I couldn't see the bit about the UK? I may be being really slow here, sorry.

PasswordProtected Tue 25-Mar-14 21:41:01

Din't men already pay for sex when they marry?
Think about it...

The Swedish model perverts the fundamentals of criminal law by creating a lopsided situation where one willing party to a commercial transaction is criminalised and the other isn't. It is like legalised entrapment.

If society believes sex shouldn't be sold, then both buyer and seller should be criminally liable. If society believes it is fine for sex to be sold, neither should be. And surely the better way to stop the mistreatment of sex workers is to properly enforce the laws relating to rape, slavery, mistreatment, and any such additional laws as may be required to keep sex workers safe. The rightness or wrongness of selling sex is a separate issue to the safety of sex workers. The Swedish model confuses the two.

Oh, and in these threads, NZ inevitably gets a mention as an example of successful decriminalisation of brothels. Fine- if you don't mind brothels on the high street and are happy to overlook the existence of large numbers of unlicenced 'establishments' that do a roaring trade as supply is outstripped by demand stimulated by legalisation.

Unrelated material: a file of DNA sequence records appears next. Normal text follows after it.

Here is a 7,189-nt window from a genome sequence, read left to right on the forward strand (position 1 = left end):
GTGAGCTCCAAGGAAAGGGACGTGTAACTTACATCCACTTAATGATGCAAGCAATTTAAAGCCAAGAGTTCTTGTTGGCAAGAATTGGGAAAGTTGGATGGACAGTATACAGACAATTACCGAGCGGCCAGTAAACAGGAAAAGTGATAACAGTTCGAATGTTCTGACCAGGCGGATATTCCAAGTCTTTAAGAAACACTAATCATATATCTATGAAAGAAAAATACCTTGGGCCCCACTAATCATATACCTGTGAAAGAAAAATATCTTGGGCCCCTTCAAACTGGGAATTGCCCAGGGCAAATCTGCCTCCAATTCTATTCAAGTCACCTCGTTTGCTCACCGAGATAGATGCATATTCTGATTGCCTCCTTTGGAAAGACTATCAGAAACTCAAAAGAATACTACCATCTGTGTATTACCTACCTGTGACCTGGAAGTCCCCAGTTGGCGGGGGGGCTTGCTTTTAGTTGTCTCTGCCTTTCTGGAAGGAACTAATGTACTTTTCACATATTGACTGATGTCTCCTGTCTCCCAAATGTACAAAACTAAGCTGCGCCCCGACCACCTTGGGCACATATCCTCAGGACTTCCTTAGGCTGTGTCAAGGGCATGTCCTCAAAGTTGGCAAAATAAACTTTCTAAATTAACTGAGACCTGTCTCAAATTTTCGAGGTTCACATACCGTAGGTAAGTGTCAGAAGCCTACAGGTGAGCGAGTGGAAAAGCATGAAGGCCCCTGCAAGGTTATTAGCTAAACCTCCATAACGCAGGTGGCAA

NeoFaust Tue 25-Mar-14 21:44:49

So it would be legal for sex workers to offer sex, but illegal for anyone to actually agree? (I'm being careful with the pronouns as I assume you're not really a sexist)

Legalised entrapment? Conspiracy to commit a crime?

What a profoundly stupid concept, anyway. Makes a mockery of law and justice. Better to legalise, regulate, tax and educate. More resources for those wishing to leave, more protection for those do not and above all a society where selling sex is a choice, not a matter of survival.

nickymanchester Tue 25-Mar-14 21:46:56

LRD We were talking about the Swedish model and how there is no evidence that this has made any difference to prostitution in Sweden over the last 14 years

You mentioned the UK ... that was all. I wanted to know the stats related to that, but it's not a big deal.

C3P0 Tue 25-Mar-14 21:51:21

I oppose criminalisation of anything that cannot be usefully managed through criminalisation. It's not called the oldest profession for nothing. It will never go away. The "war on drugs" is similarly futile.

TheCunnyFuntIsGettingMarried Tue 25-Mar-14 21:54:09

Ahh right, thank you for clarifying.

NoNoNoNoNoYabu Tue 25-Mar-14 21:57:30